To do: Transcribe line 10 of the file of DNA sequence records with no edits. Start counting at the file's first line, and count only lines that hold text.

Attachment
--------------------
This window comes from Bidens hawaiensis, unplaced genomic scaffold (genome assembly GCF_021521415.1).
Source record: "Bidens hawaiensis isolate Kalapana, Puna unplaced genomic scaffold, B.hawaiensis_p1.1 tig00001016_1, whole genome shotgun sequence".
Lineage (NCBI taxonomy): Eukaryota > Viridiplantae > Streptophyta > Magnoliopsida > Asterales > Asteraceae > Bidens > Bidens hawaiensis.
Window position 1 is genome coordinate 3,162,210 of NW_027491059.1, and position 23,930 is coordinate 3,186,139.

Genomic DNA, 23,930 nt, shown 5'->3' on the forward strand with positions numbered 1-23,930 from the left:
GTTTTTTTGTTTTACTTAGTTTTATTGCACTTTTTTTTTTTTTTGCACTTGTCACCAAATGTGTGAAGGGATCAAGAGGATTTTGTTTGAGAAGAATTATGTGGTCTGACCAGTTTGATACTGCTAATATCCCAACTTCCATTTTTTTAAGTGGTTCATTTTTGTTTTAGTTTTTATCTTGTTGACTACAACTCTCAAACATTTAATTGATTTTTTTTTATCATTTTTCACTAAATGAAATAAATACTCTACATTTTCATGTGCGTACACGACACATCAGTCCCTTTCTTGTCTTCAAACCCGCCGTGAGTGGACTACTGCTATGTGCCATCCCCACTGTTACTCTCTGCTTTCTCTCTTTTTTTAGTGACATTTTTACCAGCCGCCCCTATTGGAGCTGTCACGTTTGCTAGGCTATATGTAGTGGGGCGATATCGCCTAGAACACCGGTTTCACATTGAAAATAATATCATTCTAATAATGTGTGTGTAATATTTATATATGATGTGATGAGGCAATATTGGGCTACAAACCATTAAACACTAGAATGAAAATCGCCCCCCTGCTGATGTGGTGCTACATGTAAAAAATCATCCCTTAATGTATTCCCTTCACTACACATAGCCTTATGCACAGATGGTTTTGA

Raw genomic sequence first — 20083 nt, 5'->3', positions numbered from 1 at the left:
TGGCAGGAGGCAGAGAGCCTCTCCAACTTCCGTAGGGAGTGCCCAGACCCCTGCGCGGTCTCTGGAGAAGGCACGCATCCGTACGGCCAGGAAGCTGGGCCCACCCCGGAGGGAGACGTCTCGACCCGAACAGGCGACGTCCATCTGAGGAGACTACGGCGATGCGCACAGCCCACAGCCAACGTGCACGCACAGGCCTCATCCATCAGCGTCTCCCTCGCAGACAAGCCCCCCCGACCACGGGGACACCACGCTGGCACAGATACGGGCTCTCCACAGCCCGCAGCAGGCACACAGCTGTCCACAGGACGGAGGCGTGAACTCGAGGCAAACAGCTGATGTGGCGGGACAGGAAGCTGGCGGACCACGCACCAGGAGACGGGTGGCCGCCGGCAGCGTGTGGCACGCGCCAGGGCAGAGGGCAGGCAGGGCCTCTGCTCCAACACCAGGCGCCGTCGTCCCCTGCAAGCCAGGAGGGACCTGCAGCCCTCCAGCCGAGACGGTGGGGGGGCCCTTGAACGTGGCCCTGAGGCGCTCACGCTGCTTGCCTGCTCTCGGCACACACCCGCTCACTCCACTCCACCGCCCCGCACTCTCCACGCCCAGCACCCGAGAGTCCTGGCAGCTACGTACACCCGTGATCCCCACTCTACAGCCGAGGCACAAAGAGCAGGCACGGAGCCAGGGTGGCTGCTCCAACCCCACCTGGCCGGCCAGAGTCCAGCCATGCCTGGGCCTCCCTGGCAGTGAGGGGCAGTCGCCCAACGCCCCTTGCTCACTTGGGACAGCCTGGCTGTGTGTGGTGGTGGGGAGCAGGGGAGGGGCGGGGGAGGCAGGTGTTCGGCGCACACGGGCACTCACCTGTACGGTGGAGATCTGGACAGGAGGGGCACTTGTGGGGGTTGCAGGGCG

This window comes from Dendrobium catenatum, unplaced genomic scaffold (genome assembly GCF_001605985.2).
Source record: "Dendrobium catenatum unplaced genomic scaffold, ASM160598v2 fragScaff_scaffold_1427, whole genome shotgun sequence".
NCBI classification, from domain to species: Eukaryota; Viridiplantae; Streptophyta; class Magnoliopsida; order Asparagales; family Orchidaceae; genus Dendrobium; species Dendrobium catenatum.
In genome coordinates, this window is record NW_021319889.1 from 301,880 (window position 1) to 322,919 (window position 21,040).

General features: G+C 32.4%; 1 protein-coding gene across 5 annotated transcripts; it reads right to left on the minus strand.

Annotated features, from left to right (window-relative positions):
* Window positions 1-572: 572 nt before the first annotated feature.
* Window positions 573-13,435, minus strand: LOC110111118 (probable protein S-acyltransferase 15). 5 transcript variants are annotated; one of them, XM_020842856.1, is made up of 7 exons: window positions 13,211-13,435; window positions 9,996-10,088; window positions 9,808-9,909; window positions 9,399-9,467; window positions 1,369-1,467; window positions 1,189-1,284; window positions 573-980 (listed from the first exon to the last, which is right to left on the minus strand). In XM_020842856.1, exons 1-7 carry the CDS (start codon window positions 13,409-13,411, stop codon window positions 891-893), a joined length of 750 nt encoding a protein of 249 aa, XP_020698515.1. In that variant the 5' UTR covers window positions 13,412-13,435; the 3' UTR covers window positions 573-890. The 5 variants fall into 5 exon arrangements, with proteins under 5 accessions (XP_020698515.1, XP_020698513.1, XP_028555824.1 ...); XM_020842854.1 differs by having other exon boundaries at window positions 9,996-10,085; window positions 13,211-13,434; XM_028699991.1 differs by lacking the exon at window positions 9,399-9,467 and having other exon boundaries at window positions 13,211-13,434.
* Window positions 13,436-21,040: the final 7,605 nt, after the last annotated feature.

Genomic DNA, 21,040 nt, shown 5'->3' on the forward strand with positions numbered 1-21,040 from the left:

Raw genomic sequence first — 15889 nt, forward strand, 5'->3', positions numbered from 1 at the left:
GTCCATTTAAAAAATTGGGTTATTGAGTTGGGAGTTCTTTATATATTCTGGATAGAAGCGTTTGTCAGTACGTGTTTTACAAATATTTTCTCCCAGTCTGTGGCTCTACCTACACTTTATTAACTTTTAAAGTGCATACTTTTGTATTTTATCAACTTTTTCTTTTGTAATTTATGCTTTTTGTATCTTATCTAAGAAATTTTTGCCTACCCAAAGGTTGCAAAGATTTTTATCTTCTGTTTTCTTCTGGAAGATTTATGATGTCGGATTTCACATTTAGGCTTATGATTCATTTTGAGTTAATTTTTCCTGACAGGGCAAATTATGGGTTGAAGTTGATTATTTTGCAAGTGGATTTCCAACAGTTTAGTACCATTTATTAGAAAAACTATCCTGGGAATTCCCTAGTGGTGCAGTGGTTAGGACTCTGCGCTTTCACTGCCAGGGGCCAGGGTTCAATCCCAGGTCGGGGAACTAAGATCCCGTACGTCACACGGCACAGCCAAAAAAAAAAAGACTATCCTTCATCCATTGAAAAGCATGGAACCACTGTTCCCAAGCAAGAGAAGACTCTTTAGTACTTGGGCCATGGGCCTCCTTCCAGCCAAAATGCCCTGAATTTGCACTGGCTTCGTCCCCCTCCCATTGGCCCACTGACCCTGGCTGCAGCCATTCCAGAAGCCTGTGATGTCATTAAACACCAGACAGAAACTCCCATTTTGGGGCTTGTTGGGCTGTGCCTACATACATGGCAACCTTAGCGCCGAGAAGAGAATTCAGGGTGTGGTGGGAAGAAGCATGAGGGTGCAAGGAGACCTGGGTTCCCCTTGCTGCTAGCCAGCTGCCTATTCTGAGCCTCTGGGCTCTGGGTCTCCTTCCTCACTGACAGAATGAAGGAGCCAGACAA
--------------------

Source record: "Dendrobium catenatum unplaced genomic scaffold, ASM160598v2 fragScaff_scaffold_1427, whole genome shotgun sequence".